But there’s more. Ohhh, there’s more. For a while, lured by the promise of La White Tea, I used A Perfect World White Tea Skin Guardian, a serum to be worn under moisturizer. Like the eye product we’re discussing here, the Skin Guardian has a pump. Which means 1) you can’t control the amount of product that comes out (grrr), and 2) you know there’s always a ton of product left even when it won’t pump the fuck out of the canister. Hate that. Products are not to be wasted! I should mention here that the Skin Guardian is $31, which is relatively reasonable compared to other white tea products, which tend to be super pricey. BUT HERE’S THE THING. The price? It’s an illusion. The size of the bottle? It’s an illusion. Because when I took the wee bottle apart to get at those last drops of serum, I realized that inside the already small case of A Perfect World was another, smaller case. Maybe half the size. And that’s where the product was. When you buy this product, you're buying half of what you think you're buying. Which makes the price a whole lot less of a value.

And which makes me think Origins is SHADY ASS. Real Girl doesn’t trust folks with SHADY ASSES.

Think we’re done? Think again. I bought the Perfect World For Eyes before I found out about the shady assiness. But I bet that this bottle, too, may contain less than it appears to. After I'm done and I take it apart, you better believe I’ll report back. Because one of the HUGE reasons I bought A Perfect World for Eyes was its price ($28.50) in comparison to my old eye cream, the similarly-sized, also antioxidant-rich (vitamins A and C, grapeseed extract, green tea) Dr. Brandt Lineless Eye Cream, which costs about twice as much ($60). But do you see where I’m going here? If the Origins product is in a secret inner container that’s half as large, well…there goes the value.

What’s more? I actually trust the Dr. Brandt. His “origins” I know about. He’s a respected dermatologist. If you’re willing to pay $60 bucks for an eye cream, I would recommend his. Although it’s also a pump, and so sometimes gets that pump build-up clump of product, there’s no secret compartment there. What you see is what you get. And what you don’t see is out there fighting your free radicals.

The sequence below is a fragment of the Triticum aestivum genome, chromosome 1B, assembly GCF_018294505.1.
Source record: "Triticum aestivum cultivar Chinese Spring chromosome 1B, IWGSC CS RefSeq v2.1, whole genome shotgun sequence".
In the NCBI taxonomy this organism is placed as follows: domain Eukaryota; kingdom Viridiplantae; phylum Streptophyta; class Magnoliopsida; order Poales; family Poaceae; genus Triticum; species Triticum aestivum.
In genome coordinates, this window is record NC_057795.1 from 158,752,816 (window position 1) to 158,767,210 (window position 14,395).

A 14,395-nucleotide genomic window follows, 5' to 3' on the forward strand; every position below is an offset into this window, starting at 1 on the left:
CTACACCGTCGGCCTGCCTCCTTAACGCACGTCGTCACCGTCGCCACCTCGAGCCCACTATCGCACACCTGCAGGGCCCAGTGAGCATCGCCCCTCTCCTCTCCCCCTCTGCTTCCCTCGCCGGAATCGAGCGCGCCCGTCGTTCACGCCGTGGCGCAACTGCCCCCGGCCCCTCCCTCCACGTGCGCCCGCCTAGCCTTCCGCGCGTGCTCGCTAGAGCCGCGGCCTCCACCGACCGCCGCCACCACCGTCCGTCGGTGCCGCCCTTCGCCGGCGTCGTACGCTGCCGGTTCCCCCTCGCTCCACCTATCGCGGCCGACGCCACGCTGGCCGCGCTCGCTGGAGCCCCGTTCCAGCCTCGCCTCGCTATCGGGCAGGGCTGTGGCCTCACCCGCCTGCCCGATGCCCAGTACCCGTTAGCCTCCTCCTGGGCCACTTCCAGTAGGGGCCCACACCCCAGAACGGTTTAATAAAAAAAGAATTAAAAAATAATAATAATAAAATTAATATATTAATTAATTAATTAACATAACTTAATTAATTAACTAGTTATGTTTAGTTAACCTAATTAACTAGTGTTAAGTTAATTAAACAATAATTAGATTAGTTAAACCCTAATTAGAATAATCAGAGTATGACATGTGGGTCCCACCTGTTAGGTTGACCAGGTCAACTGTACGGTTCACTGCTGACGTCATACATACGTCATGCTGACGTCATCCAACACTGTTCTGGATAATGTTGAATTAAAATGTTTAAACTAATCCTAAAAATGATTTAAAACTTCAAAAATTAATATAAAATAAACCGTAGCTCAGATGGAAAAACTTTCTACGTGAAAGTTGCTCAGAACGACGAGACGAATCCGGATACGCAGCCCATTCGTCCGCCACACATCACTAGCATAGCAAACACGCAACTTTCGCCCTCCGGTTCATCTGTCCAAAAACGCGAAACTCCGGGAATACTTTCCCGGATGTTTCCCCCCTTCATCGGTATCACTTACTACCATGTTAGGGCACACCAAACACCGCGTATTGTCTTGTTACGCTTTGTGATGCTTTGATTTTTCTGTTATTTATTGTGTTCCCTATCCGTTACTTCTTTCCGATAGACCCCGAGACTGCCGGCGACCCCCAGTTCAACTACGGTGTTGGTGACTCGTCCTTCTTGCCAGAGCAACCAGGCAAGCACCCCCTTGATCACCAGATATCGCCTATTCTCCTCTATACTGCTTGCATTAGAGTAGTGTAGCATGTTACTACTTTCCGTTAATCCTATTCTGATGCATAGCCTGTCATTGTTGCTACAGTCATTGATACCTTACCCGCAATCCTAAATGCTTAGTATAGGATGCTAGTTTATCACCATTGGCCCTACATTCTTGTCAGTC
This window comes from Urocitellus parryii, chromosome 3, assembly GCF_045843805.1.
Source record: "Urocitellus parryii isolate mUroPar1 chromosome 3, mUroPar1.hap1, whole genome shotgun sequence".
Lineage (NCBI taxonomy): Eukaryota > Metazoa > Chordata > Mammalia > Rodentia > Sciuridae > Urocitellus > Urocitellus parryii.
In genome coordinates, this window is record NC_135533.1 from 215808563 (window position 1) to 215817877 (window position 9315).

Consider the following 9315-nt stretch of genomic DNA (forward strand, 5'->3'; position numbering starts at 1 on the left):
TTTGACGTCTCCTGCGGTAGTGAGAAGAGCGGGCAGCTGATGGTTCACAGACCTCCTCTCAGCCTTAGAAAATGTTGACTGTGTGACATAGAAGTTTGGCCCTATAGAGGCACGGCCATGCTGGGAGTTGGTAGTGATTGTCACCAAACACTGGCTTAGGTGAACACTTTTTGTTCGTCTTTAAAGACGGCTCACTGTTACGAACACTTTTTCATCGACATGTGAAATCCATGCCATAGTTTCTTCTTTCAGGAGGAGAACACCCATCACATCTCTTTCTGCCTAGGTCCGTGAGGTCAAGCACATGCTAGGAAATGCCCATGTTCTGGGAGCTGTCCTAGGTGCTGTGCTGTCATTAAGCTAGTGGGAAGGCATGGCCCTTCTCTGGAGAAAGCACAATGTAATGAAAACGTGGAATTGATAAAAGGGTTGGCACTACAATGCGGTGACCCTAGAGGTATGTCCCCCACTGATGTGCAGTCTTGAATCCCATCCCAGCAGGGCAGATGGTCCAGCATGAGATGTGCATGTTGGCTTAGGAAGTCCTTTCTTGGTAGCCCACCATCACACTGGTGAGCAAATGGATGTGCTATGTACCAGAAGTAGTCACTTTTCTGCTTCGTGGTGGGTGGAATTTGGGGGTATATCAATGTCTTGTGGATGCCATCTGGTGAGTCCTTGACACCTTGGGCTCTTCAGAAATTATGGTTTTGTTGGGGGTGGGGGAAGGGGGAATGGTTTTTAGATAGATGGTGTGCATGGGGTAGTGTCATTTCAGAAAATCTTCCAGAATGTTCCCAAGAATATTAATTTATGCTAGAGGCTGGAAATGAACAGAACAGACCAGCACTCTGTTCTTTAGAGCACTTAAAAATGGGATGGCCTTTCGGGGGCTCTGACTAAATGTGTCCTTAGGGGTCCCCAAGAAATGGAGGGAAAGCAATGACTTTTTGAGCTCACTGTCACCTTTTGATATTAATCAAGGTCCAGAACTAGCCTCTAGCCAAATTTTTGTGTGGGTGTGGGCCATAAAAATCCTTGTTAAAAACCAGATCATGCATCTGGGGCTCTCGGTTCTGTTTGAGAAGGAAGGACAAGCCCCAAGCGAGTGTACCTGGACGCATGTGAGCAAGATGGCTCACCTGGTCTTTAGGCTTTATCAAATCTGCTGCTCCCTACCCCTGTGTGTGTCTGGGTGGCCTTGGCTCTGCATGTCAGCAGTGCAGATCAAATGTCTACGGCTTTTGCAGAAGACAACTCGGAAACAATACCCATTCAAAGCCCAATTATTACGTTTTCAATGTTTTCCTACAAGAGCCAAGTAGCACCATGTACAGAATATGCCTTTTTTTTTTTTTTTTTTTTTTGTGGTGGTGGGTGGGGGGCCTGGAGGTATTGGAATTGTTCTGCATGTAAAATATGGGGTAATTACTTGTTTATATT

So we’re done, right? Real Girl has gotten her rant on. You’re sick of me now. Except for No. We’re. Not. Done. Because remember what I said about promises? Origins A Perfect World for Eyes promises to tighten puffy eyes and diminish dark circles. Both of which Real Girl suffers from—and let me tell you, I mean suffers. With the hate and the die you puffy, dark circles, and the die, I said. So did the product live up to its promises? Hell, no. The puffs live on. The circles darken. The hate deepens.

(Big aside here. The only product Real Girl has ever found that actually reduces under eye puffiness is La Prairie Cellular Lipo-Sculpting Eye Gel. Truly, the results were shocking. HOWEVER I do not recommend this product for two reasons. 1) Oh my God the tightness. I felt as if all the water had been drained from my eyeballs. No part of your face should feel like this. Ever. 2) A hundred and twenty-five dollars? Are you for real?)

So, my patient ones, to recap. Real Girl loves white tea. Origins A Perfect World For Eyes has white tea. Maybe enough to work, maybe not. Real Girl does not trust Origins. If you can afford it, Dr. Brandt is a great alternative.

Will we revisit the topic of eye cream sometime in the future?
Does Jessica Simpson need to lay off the fake tanner?

Want to share your own A Perfect World experiences? Any Origins products that might be better? Any eye cream products we need to try? Share whatever the heck is on your mind!

With love,
From one Real Girl to another.